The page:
Luxury Wyndham Hotel with Indoor Water Play Land
The Wyndham Tulsa, an elegant hotel conveniently located in southeast Tulsa, holds the distinction of having one of the city’s only indoor water play lands. At Leapin’ Louie’s Lagoon, kids can glide down water slides, cross a rope bridge, and fire mounted water cannons. Adults may prefer sticking to the Omni Oasis Spa, which offers in-room treatments.
When you’re finished splashing, retire to a newly renovated guest room with a flat-screen TV and free WiFi. Or you can head to the onsite restaurants for a bite to eat. Beechwood’s Restaurant serves laid-back American breakfast and lunch buffets, and Mulligan’s Sports and Spirits stays open until 1 a.m. If you’re flying into Tulsa International Airport, the hotel provides a complimentary shuttle.
Tulsa, Oklahoma: Renowned Art-Deco Architecture and World-Class Art Museums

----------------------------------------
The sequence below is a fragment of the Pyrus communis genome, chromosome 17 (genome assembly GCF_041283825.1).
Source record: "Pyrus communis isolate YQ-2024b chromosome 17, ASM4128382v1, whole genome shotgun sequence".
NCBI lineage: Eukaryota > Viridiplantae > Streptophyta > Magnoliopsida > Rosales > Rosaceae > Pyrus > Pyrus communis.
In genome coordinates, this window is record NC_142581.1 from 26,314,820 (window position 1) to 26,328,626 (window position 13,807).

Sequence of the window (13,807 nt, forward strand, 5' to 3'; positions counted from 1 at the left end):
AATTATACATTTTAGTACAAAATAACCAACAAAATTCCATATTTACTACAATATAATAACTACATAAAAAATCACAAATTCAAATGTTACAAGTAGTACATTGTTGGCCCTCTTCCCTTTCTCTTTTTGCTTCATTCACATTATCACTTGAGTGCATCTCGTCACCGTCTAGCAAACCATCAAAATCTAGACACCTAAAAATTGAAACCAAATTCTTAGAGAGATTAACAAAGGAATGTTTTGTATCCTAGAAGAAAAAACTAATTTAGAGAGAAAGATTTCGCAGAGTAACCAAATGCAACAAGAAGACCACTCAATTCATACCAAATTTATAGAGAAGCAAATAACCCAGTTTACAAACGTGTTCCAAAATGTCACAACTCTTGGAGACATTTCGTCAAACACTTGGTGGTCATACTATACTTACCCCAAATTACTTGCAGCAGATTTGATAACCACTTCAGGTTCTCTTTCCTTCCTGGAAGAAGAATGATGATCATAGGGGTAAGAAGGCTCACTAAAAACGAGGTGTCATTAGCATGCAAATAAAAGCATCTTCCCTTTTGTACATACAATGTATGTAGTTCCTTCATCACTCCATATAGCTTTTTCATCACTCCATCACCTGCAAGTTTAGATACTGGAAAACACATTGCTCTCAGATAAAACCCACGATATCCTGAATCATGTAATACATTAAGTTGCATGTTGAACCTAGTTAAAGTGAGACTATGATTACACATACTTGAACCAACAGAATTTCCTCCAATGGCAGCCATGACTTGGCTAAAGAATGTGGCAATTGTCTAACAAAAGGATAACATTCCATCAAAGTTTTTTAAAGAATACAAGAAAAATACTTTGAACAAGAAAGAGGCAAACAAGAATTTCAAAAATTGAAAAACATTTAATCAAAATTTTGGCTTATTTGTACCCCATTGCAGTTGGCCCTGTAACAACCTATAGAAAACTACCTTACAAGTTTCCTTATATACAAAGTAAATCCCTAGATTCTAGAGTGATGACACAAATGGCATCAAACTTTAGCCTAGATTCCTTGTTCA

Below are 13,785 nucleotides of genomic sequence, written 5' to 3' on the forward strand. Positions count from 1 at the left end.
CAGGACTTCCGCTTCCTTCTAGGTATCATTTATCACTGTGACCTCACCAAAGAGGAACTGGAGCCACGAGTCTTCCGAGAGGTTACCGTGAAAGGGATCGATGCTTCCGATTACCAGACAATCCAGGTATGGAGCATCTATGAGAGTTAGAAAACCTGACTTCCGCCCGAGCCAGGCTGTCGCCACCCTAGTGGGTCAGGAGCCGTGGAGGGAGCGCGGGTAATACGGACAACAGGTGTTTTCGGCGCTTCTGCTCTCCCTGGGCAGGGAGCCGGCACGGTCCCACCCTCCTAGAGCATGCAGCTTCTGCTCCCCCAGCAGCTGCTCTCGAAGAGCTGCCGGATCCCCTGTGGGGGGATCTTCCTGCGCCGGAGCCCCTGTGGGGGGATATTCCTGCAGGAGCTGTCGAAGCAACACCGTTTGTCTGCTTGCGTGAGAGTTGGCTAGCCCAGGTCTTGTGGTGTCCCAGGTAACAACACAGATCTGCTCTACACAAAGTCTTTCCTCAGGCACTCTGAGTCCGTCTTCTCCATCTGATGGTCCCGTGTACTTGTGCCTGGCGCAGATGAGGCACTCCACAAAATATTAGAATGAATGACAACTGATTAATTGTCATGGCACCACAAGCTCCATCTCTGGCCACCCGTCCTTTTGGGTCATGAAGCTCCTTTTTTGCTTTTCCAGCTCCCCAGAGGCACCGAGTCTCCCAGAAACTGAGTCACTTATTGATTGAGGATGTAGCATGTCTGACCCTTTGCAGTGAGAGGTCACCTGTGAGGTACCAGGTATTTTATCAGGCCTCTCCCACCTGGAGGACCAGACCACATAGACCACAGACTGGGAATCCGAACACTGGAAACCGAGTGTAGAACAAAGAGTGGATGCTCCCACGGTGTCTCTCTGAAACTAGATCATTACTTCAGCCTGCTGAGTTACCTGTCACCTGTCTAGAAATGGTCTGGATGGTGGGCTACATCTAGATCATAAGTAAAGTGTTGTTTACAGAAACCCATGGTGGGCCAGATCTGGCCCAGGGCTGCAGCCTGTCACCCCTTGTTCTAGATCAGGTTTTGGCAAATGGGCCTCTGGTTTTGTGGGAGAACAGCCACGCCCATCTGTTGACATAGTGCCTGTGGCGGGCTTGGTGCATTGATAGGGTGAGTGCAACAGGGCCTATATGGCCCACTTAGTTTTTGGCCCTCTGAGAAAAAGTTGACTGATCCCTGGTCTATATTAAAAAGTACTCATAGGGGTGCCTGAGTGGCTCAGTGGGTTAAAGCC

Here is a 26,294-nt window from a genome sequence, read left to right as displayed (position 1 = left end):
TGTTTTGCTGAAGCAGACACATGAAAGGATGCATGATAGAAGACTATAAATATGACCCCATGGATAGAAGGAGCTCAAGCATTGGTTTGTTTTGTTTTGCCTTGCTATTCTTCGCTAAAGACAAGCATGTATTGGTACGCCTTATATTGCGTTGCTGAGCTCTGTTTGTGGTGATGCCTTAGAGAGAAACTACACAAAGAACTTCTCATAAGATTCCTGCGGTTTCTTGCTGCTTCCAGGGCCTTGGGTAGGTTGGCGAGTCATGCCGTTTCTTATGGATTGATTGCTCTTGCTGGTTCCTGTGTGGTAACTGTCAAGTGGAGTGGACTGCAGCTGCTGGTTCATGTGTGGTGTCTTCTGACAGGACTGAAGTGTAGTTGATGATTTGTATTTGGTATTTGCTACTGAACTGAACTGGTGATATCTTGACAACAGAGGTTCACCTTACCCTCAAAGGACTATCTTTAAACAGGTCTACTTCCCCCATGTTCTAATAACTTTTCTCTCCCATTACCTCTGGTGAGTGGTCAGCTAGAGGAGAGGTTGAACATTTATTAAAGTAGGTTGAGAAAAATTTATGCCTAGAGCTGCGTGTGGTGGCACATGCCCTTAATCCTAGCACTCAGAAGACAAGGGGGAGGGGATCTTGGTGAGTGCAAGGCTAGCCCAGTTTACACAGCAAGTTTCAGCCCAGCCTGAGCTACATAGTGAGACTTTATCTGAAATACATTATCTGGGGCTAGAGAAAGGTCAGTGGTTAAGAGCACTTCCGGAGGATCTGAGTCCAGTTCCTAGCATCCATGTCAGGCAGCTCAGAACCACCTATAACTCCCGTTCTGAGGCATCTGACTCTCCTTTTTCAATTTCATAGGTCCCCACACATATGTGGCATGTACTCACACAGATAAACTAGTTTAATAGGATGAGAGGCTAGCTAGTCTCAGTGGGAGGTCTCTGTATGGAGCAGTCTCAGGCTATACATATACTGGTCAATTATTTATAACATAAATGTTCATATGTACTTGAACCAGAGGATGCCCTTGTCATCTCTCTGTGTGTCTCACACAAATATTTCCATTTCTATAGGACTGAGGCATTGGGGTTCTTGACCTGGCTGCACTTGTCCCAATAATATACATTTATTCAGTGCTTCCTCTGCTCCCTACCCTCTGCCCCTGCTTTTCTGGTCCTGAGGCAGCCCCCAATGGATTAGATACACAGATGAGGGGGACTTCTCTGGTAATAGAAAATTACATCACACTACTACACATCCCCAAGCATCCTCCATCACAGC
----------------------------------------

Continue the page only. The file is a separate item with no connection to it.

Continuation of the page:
As oil poured out of Tulsa in the early 20th century, wealth poured in— and the city’s skyline still reflects that prosperity. Downtown Tulsa is peppered with buildings that emulate the French art-deco style of architecture that swept the nation in the 1920s. One notable structure is the 72-room mansion of petroleum producer Waite Phillips, which he donated to the city in 1938. It’s now the Philbrook Museum of Art, home to an eclectic collection of works by artists ranging from Pablo Picasso to Giovanni Bellini.
Tulsa has a prime location along the banks of the Arkansas River. Its River Parks system offers 26 miles of paved riverfront trails that wind past playgrounds, sculptures, and fountains. North of the river are the Brady Arts District and Cain’s Ballroom, Tulsa’s legendary dance-hall-turned-music-venue. Cain’s rose to fame as the favored spot of Bob Wills and His Texas Playboys, who pioneered the musical genre of western swing in the late 1930s.
A touch of the cowboy era lingers at the Gilcrease Museum, a University of Tulsa institution that displays paintings by Frederic Remington depicting the Wild West. Tucked into the Osage Hills on the outskirts of town, the museum also helps preserve Native American art and artifacts.
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